For-profit institutions are change agents at heart, and trying something new or being “first to market” with programs or services is essential to keeping their offerings relevant and meeting the needs of their stakeholders.  Therefore, these institutions are dependent on everyone working together, and cross-functional teams that seamlessly move in the same direction are the backbone to making this happen.  

Therefore, as an employee at a for-profit institution you are expected to stay abreast of industry trends and research as well as stakeholder needs as context for working on a team.  This context is then coupled with internal data that forecasts, measures and tracks success.  With that information at hand, it is also expected that team members trust their instincts, their voice and their colleagues, resulting in the organization’s ability to stay nimble, take calculated risks, and maintain a fast pace.

In contrast, a nonprofit organization has time on its side.  Trust, collaboration and teamwork are established during the planning and vetting process as issues related to change are contemplated, discussed and evaluated.  My years in the public and nonprofit sector offered me an opportunity to work in a culture that responded to change with an eye for the long term; thoroughly considering the impact of the change prior to making a decision about action.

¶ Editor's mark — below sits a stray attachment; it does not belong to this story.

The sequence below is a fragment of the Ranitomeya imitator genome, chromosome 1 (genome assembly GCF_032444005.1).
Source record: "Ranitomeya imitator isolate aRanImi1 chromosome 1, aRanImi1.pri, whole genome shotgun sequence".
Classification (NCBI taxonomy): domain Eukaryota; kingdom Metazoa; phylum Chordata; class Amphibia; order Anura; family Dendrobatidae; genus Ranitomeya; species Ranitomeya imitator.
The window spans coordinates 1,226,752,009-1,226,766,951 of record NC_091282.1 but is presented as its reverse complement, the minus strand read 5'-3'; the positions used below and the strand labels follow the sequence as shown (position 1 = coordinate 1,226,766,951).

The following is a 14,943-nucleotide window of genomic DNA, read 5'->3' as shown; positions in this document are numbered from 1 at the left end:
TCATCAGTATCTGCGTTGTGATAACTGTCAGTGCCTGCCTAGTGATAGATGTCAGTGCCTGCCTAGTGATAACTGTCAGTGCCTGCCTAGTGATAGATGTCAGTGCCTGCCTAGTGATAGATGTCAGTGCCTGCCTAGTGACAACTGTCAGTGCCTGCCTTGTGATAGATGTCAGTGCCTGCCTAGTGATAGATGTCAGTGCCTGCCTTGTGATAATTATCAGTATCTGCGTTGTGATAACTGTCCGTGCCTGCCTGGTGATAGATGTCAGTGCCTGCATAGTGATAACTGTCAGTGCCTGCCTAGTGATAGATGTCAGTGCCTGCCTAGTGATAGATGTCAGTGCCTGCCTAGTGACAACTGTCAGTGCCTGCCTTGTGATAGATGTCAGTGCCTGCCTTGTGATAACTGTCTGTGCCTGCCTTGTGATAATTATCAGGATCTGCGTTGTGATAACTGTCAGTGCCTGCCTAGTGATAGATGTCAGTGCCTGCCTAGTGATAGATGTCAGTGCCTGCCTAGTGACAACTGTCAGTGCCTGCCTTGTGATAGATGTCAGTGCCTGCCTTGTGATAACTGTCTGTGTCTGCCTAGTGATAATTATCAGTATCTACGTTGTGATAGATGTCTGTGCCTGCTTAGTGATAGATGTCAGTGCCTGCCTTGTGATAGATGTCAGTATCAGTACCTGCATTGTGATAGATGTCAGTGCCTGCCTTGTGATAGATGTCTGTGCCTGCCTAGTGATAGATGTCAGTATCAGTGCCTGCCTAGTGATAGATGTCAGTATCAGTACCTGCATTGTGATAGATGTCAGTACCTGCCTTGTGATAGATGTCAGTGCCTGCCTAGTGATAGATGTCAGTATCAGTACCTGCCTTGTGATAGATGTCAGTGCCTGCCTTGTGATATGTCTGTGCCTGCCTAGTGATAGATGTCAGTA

Of course, this level of due diligence requires different skills for higher education professionals and leaders than those skills needed in a fast-paced culture.  A genuine regard for the collective wisdom that resides within an organization, and the willingness to wholly participate in governance, is critical for success.  It is also helpful to understand how to facilitate group dialogue and maintain transparency as the vetting process takes its course.

High degrees of change and rapid pace are a bit counter to what most of us know in the field of higher education -- they may even be counter to our experience and development as professionals. 

Therefore, if you are contemplating crossing sectors you may want consider the daily culture of the institution and how your skills may be a good fit, be challenged, or even expanded accordingly. 

From my experience, it is not easier to cross from nonprofit to for-profit or vice versa; each time I have returned to the opposite sector I have experienced some level of recalibrating of my skill sets and perspective. 

However, I will offer that if you are considering joining a for-profit organization, it is important that you more than just like change, but that you thrive in it as you will face it every day.  And while you can acquire the skills needed to be successful in a fast-paced environment, it is also necessary to have some level of comfort with the risk-taking inherent in such an environment.

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Trenda Boyum-Breen